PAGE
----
The House had many faces. In the darkness of the night it looked like a monstrosity, ancient and obscure. When it rained, the House was crying. But, when the sun was setting, the dusk would invite all the colours to dance on the walls of the House. The House would appear fresh and new, the way it was once. For me, it was always more than a building. It was a reminder of past times, and it was a friend. There was a time when I was obsessed with it. Often, when I would get back home from school and hurry to my room, because my window had the best view on the House. When I was sad, the House was, too. And when I would jump on my bed, happy and excited for a new comic book, the House was smiling at me, full of supporting warmth.
Yet, as years passed, the time left traces on the House. Every window was broken, with no glass, and walls were crumbling a little bit each day. Tiles were falling off the roof, and the wood was rotting in the attic. During summer storms I would watch as the House battled against the wind, rocking back and forth and producing noise that sounded like screaming. It seemed to me that it could collapse at any moment. And on spring mornings, the breeze would break into the rooms of the House and I woke up to the sound of air howling through the hollow structure.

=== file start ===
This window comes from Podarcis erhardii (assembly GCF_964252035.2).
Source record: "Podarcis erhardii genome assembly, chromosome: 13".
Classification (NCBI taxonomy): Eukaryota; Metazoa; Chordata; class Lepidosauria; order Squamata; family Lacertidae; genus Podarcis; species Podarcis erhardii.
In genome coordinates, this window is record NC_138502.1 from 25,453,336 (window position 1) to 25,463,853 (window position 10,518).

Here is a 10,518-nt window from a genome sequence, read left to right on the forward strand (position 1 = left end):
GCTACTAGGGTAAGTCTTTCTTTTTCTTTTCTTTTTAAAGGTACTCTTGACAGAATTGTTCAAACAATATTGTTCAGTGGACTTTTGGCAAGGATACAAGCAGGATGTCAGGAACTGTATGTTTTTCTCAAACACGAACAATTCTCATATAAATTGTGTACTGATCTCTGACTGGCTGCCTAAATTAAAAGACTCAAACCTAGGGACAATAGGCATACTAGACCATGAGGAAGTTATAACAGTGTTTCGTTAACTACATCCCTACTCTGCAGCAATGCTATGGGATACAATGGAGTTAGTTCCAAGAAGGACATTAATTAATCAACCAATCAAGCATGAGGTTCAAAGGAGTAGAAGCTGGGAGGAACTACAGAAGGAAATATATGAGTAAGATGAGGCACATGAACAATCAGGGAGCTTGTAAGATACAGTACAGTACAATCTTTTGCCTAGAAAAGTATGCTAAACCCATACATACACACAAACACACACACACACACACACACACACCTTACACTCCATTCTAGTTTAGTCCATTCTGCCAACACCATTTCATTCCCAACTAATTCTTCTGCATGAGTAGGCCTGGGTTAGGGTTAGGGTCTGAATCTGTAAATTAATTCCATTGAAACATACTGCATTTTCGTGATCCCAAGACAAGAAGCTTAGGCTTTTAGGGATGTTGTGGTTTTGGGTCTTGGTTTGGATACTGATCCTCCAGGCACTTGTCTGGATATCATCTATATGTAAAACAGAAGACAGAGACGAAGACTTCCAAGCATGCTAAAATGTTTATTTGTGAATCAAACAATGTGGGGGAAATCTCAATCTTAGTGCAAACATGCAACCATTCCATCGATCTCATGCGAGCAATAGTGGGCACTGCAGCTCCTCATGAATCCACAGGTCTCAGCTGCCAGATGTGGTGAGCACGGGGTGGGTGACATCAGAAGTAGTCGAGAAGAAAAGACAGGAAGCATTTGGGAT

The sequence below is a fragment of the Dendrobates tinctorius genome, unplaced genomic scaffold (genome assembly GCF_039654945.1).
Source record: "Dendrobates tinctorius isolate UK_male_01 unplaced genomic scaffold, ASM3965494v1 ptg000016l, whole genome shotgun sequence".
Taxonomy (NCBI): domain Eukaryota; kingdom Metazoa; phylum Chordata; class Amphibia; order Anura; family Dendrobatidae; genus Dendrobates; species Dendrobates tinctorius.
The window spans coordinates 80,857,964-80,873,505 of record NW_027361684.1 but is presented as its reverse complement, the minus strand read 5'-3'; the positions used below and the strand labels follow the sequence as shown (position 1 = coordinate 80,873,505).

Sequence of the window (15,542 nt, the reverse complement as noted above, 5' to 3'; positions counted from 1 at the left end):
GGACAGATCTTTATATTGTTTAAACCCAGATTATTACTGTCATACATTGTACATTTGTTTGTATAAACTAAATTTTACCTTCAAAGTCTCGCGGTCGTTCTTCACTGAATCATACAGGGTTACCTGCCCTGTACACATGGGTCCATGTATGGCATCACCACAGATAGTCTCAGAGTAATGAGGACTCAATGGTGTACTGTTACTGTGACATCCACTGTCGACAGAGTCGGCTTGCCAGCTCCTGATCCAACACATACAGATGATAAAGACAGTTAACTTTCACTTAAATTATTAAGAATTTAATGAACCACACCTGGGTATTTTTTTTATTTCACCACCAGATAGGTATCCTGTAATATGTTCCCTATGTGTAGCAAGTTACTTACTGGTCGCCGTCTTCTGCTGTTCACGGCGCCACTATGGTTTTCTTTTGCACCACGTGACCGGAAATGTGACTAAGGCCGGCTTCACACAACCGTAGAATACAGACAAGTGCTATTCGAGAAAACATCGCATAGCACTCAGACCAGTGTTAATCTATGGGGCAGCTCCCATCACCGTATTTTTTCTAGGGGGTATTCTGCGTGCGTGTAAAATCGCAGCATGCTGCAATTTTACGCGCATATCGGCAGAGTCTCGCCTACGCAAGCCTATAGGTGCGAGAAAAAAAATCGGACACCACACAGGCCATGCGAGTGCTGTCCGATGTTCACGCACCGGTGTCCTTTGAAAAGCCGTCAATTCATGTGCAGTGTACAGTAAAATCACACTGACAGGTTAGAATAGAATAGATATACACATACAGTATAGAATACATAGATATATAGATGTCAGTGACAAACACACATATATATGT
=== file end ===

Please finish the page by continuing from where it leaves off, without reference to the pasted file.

With memories of the House on my mind, I went to bed. A busy day was waiting for me, and I had to be well rested. I had to finish my seminar paper, work my shift in the restaurant, and then pay all the bills that arrived. And, of course I had my football practice. I enjoyed the game very much, as it helped me keep my mind off of my problems. Before I fell asleep, I remembered that a friend of mine mentioned that the House was going to be demolished soon. An industrialist bought the property and found it perfectly fitting for his new brick factory. The House was unfortunately standing between him and his pursue of enterprise. It was injustice and it felt cheap. There was so much history in and around the House, and all of that was going to be taken down because of someone’s business expansion. It was humiliating. The home of my imagination and my dreams was facing a grim fate.